* A physician certified by NIOSH as having competency in the classification of chest radiographs to detect pneumoconiosis using ILO guidelines. If at least two of the three B readers categorized the profusion as >1/0, the miner was classified as having silicosis; if at least two readers indicated the film was negative (<1/0), the miner was classified as not having silicosis.
Denominators vary because of nonresponse to specific questions.
§ Data from MSHA, part 50. The Federal Mine Safety and Health Act of 1977 requires all mine operators to record and report to MSHA data on occupational injuries; illnesses; certain noninjurious accidents; and related employment, work time, and operating activity information. MSHA data cited for number of employees are for mine operator employees only; state-specific data are not available for contractor employees.
¶ PEL for coal mining is 2.0 mg of respirable coal dust per cubic meter of air (2 mg/m3); however, when the respirable quartz (crystalline silica) content of the dust exceeds 5%, a reduced PEL is computed by dividing the percentage of respirable quartz into the number 10 (Title 30, Code of Federal Regulations, Part 71.101). NIOSH-recommended exposure limit (REL) for respirable crystalline silica is a 10-hour, time-weighted average level of 50 µg/m3.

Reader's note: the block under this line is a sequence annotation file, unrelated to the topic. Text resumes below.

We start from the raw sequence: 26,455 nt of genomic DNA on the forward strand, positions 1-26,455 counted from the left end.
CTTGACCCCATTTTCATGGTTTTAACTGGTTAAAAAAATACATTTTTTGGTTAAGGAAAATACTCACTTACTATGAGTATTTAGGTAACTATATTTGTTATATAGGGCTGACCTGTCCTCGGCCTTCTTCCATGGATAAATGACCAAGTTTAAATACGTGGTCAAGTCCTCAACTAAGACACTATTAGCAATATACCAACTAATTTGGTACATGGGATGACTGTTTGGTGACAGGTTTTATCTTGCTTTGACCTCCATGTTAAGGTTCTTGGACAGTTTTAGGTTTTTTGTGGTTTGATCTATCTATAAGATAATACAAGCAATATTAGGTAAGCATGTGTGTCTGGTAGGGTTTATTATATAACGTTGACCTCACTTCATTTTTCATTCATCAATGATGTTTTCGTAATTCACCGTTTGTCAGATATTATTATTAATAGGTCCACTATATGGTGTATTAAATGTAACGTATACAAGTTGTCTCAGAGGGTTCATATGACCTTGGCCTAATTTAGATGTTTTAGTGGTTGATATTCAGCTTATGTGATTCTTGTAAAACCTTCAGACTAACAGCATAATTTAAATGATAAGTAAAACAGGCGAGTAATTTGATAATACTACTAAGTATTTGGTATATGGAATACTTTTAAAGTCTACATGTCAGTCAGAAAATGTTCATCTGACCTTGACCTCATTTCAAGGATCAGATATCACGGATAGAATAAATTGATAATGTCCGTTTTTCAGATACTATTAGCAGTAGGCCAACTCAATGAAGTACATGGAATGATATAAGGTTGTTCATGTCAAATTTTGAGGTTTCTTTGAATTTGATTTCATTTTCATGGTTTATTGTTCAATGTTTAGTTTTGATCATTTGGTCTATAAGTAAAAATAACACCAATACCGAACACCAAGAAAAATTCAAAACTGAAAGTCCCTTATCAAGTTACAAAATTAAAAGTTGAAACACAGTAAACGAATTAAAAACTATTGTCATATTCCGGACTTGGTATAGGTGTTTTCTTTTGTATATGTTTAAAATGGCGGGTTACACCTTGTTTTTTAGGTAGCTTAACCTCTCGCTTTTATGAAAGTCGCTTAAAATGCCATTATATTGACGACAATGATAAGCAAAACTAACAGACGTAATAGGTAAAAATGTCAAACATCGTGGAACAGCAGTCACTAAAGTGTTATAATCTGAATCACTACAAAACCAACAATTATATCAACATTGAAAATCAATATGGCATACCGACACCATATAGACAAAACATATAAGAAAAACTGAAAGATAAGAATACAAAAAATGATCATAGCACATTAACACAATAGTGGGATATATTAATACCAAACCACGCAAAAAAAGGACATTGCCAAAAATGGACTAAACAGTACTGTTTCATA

Return to top.
Return to top.
Disclaimer All MMWR HTML versions of articles are electronic conversions from ASCII text into HTML. This conversion may have resulted in character translation or format errors in the HTML version. Users should not rely on this HTML document, but are referred to the electronic PDF version and/or the original MMWR paper copy for the official text, figures, and tables. An original paper copy of this issue can be obtained from the Superintendent of Documents, U.S. Government Printing Office (GPO), Washington, DC 20402-9371; telephone: (202) 512-1800. Contact GPO for current prices.**Questions or messages regarding errors in formatting should be addressed to email@example.com.
Page converted: 7/13/2000
This page last reviewed 5/2/01